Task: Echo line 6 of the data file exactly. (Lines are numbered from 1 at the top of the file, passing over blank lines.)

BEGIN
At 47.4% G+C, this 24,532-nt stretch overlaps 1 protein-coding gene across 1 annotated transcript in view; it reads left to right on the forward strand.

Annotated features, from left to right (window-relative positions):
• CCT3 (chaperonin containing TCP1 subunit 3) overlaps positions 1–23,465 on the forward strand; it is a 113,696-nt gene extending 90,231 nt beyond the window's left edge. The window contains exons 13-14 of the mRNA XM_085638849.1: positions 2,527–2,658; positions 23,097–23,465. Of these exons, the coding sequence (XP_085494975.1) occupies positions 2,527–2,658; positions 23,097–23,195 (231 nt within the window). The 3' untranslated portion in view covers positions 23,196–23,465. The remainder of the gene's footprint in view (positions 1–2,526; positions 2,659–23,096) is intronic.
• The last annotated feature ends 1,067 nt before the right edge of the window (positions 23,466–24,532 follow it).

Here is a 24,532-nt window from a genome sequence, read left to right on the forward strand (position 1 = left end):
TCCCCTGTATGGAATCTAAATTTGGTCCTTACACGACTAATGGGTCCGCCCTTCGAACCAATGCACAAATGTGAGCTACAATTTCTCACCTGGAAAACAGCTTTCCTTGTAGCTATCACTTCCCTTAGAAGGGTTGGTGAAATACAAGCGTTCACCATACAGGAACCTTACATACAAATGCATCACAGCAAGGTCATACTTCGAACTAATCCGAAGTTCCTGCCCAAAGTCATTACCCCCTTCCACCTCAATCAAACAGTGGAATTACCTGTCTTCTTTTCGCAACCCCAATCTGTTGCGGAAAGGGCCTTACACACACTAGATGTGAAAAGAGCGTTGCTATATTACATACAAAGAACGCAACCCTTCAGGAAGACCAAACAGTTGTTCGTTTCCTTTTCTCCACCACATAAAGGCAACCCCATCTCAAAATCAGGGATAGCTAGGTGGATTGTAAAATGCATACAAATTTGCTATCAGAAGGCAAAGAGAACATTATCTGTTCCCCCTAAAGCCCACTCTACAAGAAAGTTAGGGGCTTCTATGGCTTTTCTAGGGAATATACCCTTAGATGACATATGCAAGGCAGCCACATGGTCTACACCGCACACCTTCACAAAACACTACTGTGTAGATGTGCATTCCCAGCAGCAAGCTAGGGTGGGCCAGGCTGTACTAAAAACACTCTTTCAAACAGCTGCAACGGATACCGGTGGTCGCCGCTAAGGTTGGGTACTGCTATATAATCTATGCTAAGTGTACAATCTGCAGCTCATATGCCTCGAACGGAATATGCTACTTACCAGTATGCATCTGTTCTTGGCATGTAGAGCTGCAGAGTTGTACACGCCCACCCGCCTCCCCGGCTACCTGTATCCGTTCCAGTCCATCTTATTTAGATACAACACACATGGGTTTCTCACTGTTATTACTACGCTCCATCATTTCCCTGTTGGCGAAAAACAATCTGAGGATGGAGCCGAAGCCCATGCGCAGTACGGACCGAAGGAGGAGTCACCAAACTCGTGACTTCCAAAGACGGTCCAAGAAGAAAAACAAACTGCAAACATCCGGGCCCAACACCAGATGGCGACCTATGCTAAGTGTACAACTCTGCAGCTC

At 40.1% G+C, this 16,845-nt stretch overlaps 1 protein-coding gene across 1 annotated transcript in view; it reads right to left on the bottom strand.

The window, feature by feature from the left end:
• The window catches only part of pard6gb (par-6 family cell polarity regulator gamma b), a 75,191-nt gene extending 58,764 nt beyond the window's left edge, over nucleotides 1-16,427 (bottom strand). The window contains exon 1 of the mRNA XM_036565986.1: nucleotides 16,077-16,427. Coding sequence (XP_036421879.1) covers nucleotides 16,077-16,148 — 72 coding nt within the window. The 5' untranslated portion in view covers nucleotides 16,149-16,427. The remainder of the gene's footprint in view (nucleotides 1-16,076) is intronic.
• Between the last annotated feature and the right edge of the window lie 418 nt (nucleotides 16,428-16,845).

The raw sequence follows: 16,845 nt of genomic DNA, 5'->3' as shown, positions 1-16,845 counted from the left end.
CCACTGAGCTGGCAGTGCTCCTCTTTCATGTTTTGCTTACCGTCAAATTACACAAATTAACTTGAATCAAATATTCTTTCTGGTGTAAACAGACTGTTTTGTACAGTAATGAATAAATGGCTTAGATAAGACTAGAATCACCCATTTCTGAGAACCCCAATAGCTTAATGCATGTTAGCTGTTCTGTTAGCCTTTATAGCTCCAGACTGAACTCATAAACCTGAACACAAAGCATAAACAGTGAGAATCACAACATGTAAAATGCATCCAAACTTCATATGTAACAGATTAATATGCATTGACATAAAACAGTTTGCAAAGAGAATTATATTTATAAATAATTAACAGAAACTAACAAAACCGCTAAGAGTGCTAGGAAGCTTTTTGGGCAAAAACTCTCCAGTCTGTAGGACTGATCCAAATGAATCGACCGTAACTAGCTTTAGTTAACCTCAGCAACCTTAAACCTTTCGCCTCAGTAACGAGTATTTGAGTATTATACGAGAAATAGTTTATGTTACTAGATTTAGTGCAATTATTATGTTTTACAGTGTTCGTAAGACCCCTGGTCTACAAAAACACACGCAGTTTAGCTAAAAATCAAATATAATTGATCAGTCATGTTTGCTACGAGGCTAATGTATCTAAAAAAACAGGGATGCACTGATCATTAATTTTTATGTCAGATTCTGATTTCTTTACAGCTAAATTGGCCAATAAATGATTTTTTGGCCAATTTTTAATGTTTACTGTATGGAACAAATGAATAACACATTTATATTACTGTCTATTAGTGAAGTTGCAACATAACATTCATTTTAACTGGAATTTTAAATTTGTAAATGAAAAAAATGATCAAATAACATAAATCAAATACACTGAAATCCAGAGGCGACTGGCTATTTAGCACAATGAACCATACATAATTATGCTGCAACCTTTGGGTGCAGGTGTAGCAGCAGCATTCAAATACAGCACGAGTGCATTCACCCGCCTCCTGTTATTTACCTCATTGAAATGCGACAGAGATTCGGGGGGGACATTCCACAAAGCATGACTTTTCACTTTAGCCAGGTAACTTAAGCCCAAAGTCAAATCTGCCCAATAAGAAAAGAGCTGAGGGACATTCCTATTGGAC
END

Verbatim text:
TCCCCTGTATGGAATCTAAATTTGGTCCTTACACGACTAATGGGTCCGCCCTTCGAACCAATGCACAAATGTGAGCTACAATTTCTCACCTGGAAAACAGCTTTCCTTGTAGCTATCACTTCCCTTAGAAGGGTTGGTGAAATACAAGCGTTCACCATACAGGAACCTTACATACAAATGCATCACAGCAAGGTCATACTTCGAACTAATCCGAAGTTCCTGCCCAAAGTCATTACCCCCTTCCACCTCAATCAAACAGTGGAATTACCTGTCTTCTTTTCGCAACCCCAATCTGTTGCGGAAAGGGCCTTACACACACTAGATGTGAAAAGAGCGTTGCTATATTACATACAAAGAACGCAACCCTTCAGGAAGACCAAACAGTTGTTCGTTTCCTTTTCTCCACCACATAAAGGCAACCCCATCTCAAAATCAGGGATAGCTAGGTGGATTGTAAAATGCATACAAATTTGCTATCAGAAGGCAAAGAGAACATTATCTGTTCCCCCTAAAGCCCACTCTACAAGAAAGTTAGGGGCTTCTATGGCTTTTCTAGGGAATATACCCTTAGATGACATATGCAAGGCAGCCACATGGTCTACACCGCACACCTTCACAAAACACTACTGTGTAGATGTGCATTCCCAGCAGCAAGCTAGGGTGGGCCAGGCTGTACTAAAAACACTCTTTCAAACAGCTGCAACGGATACCGGTGGTCGCCGCTAAGGTTGGGTACTGCTATATAATCTATGCTAAGTGTACAATCTGCAGCTCATATGCCTCGAACGGAATATGCTACTTACCAGTATGCATCTGTTCTTGGCATGTAGAGCTGCAGAGTTGTACACGCCCACCCGCCTCCCCGGCTACCTGTATCCGTTCCAGTCCATCTTATTTAGATACAACACACATGGGTTTCTCACTGTTATTACTACGCTCCATCATTTCCCTGTTGGCGAAAAACAATCTGAGGATGGAGCCGAAGCCCATGCGCAGTACGGACCGAAGGAGGAGTCACCAAACTCGTGACTTCCAAAGACGGTCCAAGAAGAAAAACAAACTGCAAACATCCGGGCCCAACACCAGATGGCGACCTATGCTAAGTGTACAACTCTGCAGCTC